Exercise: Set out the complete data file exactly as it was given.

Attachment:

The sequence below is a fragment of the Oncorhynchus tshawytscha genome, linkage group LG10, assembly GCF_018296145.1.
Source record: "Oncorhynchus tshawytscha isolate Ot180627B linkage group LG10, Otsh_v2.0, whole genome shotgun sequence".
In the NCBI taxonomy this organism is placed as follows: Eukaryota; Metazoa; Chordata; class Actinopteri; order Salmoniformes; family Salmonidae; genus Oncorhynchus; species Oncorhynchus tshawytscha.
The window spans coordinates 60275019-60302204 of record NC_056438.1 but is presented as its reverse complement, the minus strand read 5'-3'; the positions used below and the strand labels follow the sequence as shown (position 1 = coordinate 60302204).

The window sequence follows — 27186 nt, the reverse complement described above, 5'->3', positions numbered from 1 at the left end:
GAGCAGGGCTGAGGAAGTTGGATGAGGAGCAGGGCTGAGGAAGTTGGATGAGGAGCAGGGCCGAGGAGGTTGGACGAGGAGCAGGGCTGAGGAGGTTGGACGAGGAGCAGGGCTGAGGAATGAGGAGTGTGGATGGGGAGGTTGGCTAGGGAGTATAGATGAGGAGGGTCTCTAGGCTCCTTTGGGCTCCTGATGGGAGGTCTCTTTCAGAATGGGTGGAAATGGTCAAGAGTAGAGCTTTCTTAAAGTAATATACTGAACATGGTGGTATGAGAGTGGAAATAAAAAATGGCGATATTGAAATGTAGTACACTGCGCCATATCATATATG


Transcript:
The sequence below is a fragment of the Oncorhynchus tshawytscha genome, linkage group LG10, assembly GCF_018296145.1.
Source record: "Oncorhynchus tshawytscha isolate Ot180627B linkage group LG10, Otsh_v2.0, whole genome shotgun sequence".
In the NCBI taxonomy this organism is placed as follows: Eukaryota; Metazoa; Chordata; class Actinopteri; order Salmoniformes; family Salmonidae; genus Oncorhynchus; species Oncorhynchus tshawytscha.
The window spans coordinates 60275019-60302204 of record NC_056438.1 but is presented as its reverse complement, the minus strand read 5'-3'; the positions used below and the strand labels follow the sequence as shown (position 1 = coordinate 60302204).

The window sequence follows — 27186 nt, the reverse complement described above, 5'->3', positions numbered from 1 at the left end:
GAGCAGGGCTGAGGAAGTTGGATGAGGAGCAGGGCTGAGGAAGTTGGATGAGGAGCAGGGCCGAGGAGGTTGGACGAGGAGCAGGGCTGAGGAGGTTGGACGAGGAGCAGGGCTGAGGAATGAGGAGTGTGGATGGGGAGGTTGGCTAGGGAGTATAGATGAGGAGGGTCTCTAGGCTCCTTTGGGCTCCTGATGGGAGGTCTCTTTCAGAATGGGTGGAAATGGTCAAGAGTAGAGCTTTCTTAAAGTAATATACTGAACATGGTGGTATGAGAGTGGAAATAAAAAATGGCGATATTGAAATGTAGTACACTGCGCCATATCATATATG